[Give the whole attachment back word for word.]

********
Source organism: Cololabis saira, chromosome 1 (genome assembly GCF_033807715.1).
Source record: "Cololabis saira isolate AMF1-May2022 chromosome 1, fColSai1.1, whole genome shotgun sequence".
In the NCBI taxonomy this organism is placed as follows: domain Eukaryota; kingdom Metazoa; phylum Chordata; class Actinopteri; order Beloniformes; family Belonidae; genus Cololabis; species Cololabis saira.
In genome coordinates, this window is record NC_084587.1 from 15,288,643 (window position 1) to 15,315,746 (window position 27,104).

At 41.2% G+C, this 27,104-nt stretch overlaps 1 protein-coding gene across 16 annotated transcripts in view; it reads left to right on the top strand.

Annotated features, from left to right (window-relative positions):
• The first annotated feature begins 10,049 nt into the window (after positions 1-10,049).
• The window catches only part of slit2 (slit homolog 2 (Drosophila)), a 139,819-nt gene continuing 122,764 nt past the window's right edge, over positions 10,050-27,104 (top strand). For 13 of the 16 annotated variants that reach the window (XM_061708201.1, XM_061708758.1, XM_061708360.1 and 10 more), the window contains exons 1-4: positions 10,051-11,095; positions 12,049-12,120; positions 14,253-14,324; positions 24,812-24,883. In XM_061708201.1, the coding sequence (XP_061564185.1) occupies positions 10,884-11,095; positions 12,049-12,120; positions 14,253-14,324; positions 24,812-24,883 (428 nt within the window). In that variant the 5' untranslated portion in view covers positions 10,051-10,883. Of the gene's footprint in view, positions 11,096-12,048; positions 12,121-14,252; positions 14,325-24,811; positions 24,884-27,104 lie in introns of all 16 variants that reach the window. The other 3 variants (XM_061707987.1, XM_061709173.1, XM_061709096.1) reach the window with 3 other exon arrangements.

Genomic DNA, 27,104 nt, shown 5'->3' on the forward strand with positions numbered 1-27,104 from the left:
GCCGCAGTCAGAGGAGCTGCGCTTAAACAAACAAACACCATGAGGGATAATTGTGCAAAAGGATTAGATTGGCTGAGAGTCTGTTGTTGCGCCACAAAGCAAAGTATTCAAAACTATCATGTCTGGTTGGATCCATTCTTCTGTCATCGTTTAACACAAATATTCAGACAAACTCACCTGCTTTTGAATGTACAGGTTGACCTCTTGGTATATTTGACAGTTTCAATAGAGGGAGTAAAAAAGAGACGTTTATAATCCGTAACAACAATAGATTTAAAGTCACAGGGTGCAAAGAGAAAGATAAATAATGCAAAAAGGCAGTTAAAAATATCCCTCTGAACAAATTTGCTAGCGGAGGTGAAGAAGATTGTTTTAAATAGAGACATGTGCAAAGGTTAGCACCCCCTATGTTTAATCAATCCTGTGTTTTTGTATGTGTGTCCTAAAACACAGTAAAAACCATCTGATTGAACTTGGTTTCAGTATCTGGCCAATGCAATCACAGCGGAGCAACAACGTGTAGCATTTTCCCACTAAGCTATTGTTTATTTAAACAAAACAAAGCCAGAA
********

Source organism: Cololabis saira, chromosome 1 (genome assembly GCF_033807715.1).
Source record: "Cololabis saira isolate AMF1-May2022 chromosome 1, fColSai1.1, whole genome shotgun sequence".
In the NCBI taxonomy this organism is placed as follows: domain Eukaryota; kingdom Metazoa; phylum Chordata; class Actinopteri; order Beloniformes; family Belonidae; genus Cololabis; species Cololabis saira.
In genome coordinates, this window is record NC_084587.1 from 15,288,643 (window position 1) to 15,315,746 (window position 27,104).

At 41.2% G+C, this 27,104-nt stretch overlaps 1 protein-coding gene across 16 annotated transcripts in view; it reads left to right on the top strand.

Annotated features, from left to right (window-relative positions):
• The first annotated feature begins 10,049 nt into the window (after positions 1-10,049).
• The window catches only part of slit2 (slit homolog 2 (Drosophila)), a 139,819-nt gene continuing 122,764 nt past the window's right edge, over positions 10,050-27,104 (top strand). For 13 of the 16 annotated variants that reach the window (XM_061708201.1, XM_061708758.1, XM_061708360.1 and 10 more), the window contains exons 1-4: positions 10,051-11,095; positions 12,049-12,120; positions 14,253-14,324; positions 24,812-24,883. In XM_061708201.1, the coding sequence (XP_061564185.1) occupies positions 10,884-11,095; positions 12,049-12,120; positions 14,253-14,324; positions 24,812-24,883 (428 nt within the window). In that variant the 5' untranslated portion in view covers positions 10,051-10,883. Of the gene's footprint in view, positions 11,096-12,048; positions 12,121-14,252; positions 14,325-24,811; positions 24,884-27,104 lie in introns of all 16 variants that reach the window. The other 3 variants (XM_061707987.1, XM_061709173.1, XM_061709096.1) reach the window with 3 other exon arrangements.

Genomic DNA, 27,104 nt, shown 5'->3' on the forward strand with positions numbered 1-27,104 from the left:
GCCGCAGTCAGAGGAGCTGCGCTTAAACAAACAAACACCATGAGGGATAATTGTGCAAAAGGATTAGATTGGCTGAGAGTCTGTTGTTGCGCCACAAAGCAAAGTATTCAAAACTATCATGTCTGGTTGGATCCATTCTTCTGTCATCGTTTAACACAAATATTCAGACAAACTCACCTGCTTTTGAATGTACAGGTTGACCTCTTGGTATATTTGACAGTTTCAATAGAGGGAGTAAAAAAGAGACGTTTATAATCCGTAACAACAATAGATTTAAAGTCACAGGGTGCAAAGAGAAAGATAAATAATGCAAAAAGGCAGTTAAAAATATCCCTCTGAACAAATTTGCTAGCGGAGGTGAAGAAGATTGTTTTAAATAGAGACATGTGCAAAGGTTAGCACCCCCTATGTTTAATCAATCCTGTGTTTTTGTATGTGTGTCCTAAAACACAGTAAAAACCATCTGATTGAACTTGGTTTCAGTATCTGGCCAATGCAATCACAGCGGAGCAACAACGTGTAGCATTTTCCCACTAAGCTATTGTTTATTTAAACAAAACAAAGCCAGAA